The normal, if somewhat sluggish, ability to excrete a salt and water load is further diminished, leading to the risk of ECF expansion and oedema if excessive salt and water are administered14,17,18. The response to injury also implies that oliguria is a normal response to surgery, and does not necessarily indicate the need to increase the administration of salt and water or plasma expanders unless there are also indications of intravascular volume deﬁcit, e.g. from postoperative bleeding19. Salt and water retention after injury can be seen teleologically as a mechanism to protect the ECF and circulating volume. It also explains why sick patients can be overloaded easily by excessive salt and water administration during the ﬂow phase. Since water as well as salt is retained, it is also easy to cause hyponatraemia by giving excess water or hypotonic ﬂuid. Even after uncomplicated elective surgery, the capacity of the kidney to dilute the urine is impaired for several days3. It is important, therefore, to administer crystalloids, not only in the correct volume but also with the appropriate electrolyte concentration. In the presence of the response to injury, the kidneys are unable to correct fully for errors in prescribing. This is further impaired in patients with acute kidney injury (AKI).
The convalescent phase of injury is characterised not only by the return of anabolism but also by a re- turning capacity to excrete any excess salt and water load that has been accumulated. These periods have been termed the ‘sodium retention phase’ and the ‘sodium diuresis phase’ of injury18.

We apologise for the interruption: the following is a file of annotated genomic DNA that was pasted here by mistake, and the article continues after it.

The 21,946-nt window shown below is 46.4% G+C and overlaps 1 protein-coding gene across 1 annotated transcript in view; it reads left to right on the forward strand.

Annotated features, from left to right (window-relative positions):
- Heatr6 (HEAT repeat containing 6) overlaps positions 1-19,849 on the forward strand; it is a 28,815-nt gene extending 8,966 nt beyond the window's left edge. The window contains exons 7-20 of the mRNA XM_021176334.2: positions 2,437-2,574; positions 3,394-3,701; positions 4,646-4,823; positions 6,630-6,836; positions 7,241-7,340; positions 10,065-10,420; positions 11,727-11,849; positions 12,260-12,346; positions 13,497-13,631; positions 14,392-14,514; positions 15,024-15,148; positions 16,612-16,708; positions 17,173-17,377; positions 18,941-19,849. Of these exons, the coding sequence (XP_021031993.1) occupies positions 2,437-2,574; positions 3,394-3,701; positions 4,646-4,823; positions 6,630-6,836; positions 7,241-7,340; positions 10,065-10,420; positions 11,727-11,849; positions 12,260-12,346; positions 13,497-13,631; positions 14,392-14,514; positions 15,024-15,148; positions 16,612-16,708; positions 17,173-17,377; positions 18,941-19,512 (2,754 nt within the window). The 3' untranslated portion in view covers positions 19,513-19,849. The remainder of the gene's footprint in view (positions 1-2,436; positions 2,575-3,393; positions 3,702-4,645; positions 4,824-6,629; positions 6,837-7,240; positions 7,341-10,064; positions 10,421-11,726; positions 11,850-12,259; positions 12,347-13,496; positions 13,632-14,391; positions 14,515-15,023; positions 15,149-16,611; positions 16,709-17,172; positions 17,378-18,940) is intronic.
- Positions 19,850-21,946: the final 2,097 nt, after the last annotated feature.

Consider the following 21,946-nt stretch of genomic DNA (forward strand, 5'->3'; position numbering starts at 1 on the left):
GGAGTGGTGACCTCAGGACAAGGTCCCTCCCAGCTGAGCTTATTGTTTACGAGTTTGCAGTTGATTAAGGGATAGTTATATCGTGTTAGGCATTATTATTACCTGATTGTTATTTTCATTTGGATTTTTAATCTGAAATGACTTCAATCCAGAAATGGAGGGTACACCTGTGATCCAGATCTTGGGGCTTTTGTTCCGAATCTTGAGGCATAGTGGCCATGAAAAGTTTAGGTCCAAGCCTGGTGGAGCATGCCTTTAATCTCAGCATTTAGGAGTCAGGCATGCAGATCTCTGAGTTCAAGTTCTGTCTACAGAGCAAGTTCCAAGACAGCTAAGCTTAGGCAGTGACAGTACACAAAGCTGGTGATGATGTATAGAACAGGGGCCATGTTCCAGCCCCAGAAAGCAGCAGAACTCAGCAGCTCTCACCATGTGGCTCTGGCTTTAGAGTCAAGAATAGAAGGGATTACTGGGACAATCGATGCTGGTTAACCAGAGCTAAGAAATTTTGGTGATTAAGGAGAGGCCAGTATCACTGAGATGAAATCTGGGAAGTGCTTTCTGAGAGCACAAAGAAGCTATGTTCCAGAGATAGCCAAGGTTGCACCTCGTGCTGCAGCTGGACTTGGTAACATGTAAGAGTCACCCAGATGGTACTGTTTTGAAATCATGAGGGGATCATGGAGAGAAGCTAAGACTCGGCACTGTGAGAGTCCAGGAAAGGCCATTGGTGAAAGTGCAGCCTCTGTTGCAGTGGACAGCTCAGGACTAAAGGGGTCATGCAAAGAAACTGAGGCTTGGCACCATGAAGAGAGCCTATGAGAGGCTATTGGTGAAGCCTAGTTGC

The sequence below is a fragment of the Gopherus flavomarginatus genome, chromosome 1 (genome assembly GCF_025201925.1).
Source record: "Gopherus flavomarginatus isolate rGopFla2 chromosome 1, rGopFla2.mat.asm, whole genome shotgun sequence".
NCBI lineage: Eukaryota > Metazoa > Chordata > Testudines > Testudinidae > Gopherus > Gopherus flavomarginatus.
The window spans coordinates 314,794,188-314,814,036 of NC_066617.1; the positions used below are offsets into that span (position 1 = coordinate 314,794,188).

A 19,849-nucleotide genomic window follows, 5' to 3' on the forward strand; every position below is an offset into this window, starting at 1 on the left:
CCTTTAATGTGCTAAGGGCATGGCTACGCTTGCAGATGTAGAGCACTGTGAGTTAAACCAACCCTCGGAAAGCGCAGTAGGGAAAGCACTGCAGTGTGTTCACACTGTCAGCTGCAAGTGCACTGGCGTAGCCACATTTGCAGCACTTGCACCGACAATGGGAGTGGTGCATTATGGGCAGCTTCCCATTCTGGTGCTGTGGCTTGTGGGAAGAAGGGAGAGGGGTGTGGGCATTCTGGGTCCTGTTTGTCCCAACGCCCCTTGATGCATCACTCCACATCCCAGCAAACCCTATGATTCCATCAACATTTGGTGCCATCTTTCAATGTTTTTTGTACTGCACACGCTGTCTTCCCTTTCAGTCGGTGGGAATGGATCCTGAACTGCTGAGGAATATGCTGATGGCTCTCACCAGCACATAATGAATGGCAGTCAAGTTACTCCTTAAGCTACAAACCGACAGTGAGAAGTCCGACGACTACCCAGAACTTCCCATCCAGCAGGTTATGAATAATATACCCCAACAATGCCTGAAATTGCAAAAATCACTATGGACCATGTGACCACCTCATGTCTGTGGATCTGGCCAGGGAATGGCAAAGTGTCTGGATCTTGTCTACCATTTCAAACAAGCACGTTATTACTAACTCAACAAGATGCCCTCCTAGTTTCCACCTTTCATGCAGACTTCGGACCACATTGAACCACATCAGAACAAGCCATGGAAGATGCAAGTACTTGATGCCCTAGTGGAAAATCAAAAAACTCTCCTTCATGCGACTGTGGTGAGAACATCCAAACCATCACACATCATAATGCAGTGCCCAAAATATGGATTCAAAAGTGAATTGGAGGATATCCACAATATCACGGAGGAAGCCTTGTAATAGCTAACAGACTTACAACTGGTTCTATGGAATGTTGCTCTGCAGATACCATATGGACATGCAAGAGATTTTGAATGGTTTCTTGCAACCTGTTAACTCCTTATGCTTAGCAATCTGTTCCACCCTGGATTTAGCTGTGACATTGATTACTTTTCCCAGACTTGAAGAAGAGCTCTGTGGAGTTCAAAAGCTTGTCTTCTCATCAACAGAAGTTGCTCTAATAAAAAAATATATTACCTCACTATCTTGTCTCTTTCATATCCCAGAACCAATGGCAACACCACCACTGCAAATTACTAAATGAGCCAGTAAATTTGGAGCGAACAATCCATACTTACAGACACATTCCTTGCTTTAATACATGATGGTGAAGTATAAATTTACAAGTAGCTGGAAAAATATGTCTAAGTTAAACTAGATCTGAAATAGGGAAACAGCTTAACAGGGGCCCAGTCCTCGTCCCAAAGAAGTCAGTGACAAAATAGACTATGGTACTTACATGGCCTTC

Potassium losses after surgery, sepsis and trauma are due not only to increased excretion in response to neuroendocrine mechanisms (e.g. the RAAS), but also to protein and glycogen catabolism. As intracellular protein is broken down and its constituent amino acids are released from cells, intracellular negative charges are lost and K+, with its balancing positive charges, passes into the ECF to be excreted. In situations where catabolism is extreme and renal function is impaired, the outflow of potassium from the cells may exceed the capacity of the kidney to excrete it, causing dangerous hyperkalaemia. Conversely, in the convalescent phase, as net intracellular protein and glycogen anabolism are restored, the cells take up potassium again and the patient’s potassium intake has to be increased to prevent hypokalaemia.
Transcapillary escape rate of albumin
The response to injury, inﬂammation and sepsis also results in an increase in the size of the pores in the capillary membrane and the transcapillary escape rate of albumin increases from about 5%/h in health to 13-15%/h7. These ﬁgures represent an average of all tissues in the body. There is, however, considerable variation from one organ to another, being higher in the liver than the skin, for example. This increase in albumin escape in response to inﬂammation can last from a few hours to several days, depending on the severity and duration of the underlying stimulus. Albumin leaks from the intravascular compartment into the interstitial space in association with water and sodium. This results in a net con- traction of the intravascular compartment and expansion of the interstitial space (Fig. 1.7). As the return of albumin to the circulation via the lymphatics is unchanged, the net result is an intravascular hypovolaemia with interstitial oedema.
The endothelial glycocalyx is a web of membrane-bound glycoproteins and proteoglycans on the luminal side of endothelial cells in the microcirculation, helping to maintain the function and integrity of the capillary-interstitial space interface. This interface can be damaged during the response to injury and inﬂammation and also by increased hydrostatic pressure caused by excessive intravenous ﬂuid administration20 (Fig. 1.8). Dysfunction of the endothelial glycocalyx in diﬀerent organs secondary to inﬂammation or ﬂuid resuscitation increases membrane permeability and the tendency to develop interstitial oedema.
Appropriate ﬂuid therapy depends on an understanding of the underlying physiology and pathophysiology and also of external and internal ﬂuid balance in health and disease.
Chapter 2: AGEING AND FLUID BALANCE